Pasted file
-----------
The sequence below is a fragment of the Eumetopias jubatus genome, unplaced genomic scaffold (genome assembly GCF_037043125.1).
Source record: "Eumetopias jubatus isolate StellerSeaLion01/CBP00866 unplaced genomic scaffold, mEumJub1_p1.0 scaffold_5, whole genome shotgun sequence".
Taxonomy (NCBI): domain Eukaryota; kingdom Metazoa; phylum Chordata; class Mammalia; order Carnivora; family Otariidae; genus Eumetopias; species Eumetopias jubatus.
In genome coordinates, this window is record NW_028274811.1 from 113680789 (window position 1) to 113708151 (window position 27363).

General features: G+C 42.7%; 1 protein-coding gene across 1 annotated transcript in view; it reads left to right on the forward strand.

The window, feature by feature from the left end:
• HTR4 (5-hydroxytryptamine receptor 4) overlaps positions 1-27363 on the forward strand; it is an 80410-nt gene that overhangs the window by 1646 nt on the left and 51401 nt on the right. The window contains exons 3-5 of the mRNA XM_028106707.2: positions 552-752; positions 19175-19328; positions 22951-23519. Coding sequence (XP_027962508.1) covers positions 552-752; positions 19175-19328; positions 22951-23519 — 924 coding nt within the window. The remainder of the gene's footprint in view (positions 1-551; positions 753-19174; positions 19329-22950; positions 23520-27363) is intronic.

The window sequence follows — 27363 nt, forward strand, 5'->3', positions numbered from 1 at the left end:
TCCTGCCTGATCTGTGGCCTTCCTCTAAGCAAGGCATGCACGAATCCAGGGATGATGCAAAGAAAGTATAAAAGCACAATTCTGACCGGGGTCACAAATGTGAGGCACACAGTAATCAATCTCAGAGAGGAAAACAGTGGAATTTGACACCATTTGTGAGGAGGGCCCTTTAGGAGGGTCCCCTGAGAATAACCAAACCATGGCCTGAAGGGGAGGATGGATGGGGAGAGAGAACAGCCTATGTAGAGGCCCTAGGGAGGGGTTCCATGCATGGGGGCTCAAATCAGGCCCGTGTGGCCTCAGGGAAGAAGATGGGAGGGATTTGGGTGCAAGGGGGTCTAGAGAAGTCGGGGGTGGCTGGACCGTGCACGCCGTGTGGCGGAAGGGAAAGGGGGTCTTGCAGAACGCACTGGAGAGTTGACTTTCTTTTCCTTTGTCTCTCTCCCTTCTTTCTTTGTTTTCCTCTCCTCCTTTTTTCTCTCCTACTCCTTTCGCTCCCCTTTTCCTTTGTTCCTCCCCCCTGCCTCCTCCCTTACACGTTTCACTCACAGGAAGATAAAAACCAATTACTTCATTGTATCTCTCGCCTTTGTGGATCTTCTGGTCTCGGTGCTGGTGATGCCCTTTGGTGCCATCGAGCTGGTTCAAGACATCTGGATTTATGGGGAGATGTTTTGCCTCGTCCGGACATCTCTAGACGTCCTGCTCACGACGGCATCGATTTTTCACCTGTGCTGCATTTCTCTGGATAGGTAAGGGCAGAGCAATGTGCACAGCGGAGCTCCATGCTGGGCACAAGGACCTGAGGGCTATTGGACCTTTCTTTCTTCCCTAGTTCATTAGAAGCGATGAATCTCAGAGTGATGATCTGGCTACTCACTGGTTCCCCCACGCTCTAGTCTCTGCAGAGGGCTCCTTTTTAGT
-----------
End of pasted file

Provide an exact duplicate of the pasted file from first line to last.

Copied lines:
The sequence below is a fragment of the Eumetopias jubatus genome, unplaced genomic scaffold (genome assembly GCF_037043125.1).
Source record: "Eumetopias jubatus isolate StellerSeaLion01/CBP00866 unplaced genomic scaffold, mEumJub1_p1.0 scaffold_5, whole genome shotgun sequence".
Taxonomy (NCBI): domain Eukaryota; kingdom Metazoa; phylum Chordata; class Mammalia; order Carnivora; family Otariidae; genus Eumetopias; species Eumetopias jubatus.
In genome coordinates, this window is record NW_028274811.1 from 113680789 (window position 1) to 113708151 (window position 27363).

General features: G+C 42.7%; 1 protein-coding gene across 1 annotated transcript in view; it reads left to right on the forward strand.

The window, feature by feature from the left end:
• HTR4 (5-hydroxytryptamine receptor 4) overlaps positions 1-27363 on the forward strand; it is an 80410-nt gene that overhangs the window by 1646 nt on the left and 51401 nt on the right. The window contains exons 3-5 of the mRNA XM_028106707.2: positions 552-752; positions 19175-19328; positions 22951-23519. Coding sequence (XP_027962508.1) covers positions 552-752; positions 19175-19328; positions 22951-23519 — 924 coding nt within the window. The remainder of the gene's footprint in view (positions 1-551; positions 753-19174; positions 19329-22950; positions 23520-27363) is intronic.

The window sequence follows — 27363 nt, forward strand, 5'->3', positions numbered from 1 at the left end:
TCCTGCCTGATCTGTGGCCTTCCTCTAAGCAAGGCATGCACGAATCCAGGGATGATGCAAAGAAAGTATAAAAGCACAATTCTGACCGGGGTCACAAATGTGAGGCACACAGTAATCAATCTCAGAGAGGAAAACAGTGGAATTTGACACCATTTGTGAGGAGGGCCCTTTAGGAGGGTCCCCTGAGAATAACCAAACCATGGCCTGAAGGGGAGGATGGATGGGGAGAGAGAACAGCCTATGTAGAGGCCCTAGGGAGGGGTTCCATGCATGGGGGCTCAAATCAGGCCCGTGTGGCCTCAGGGAAGAAGATGGGAGGGATTTGGGTGCAAGGGGGTCTAGAGAAGTCGGGGGTGGCTGGACCGTGCACGCCGTGTGGCGGAAGGGAAAGGGGGTCTTGCAGAACGCACTGGAGAGTTGACTTTCTTTTCCTTTGTCTCTCTCCCTTCTTTCTTTGTTTTCCTCTCCTCCTTTTTTCTCTCCTACTCCTTTCGCTCCCCTTTTCCTTTGTTCCTCCCCCCTGCCTCCTCCCTTACACGTTTCACTCACAGGAAGATAAAAACCAATTACTTCATTGTATCTCTCGCCTTTGTGGATCTTCTGGTCTCGGTGCTGGTGATGCCCTTTGGTGCCATCGAGCTGGTTCAAGACATCTGGATTTATGGGGAGATGTTTTGCCTCGTCCGGACATCTCTAGACGTCCTGCTCACGACGGCATCGATTTTTCACCTGTGCTGCATTTCTCTGGATAGGTAAGGGCAGAGCAATGTGCACAGCGGAGCTCCATGCTGGGCACAAGGACCTGAGGGCTATTGGACCTTTCTTTCTTCCCTAGTTCATTAGAAGCGATGAATCTCAGAGTGATGATCTGGCTACTCACTGGTTCCCCCACGCTCTAGTCTCTGCAGAGGGCTCCTTTTTAGT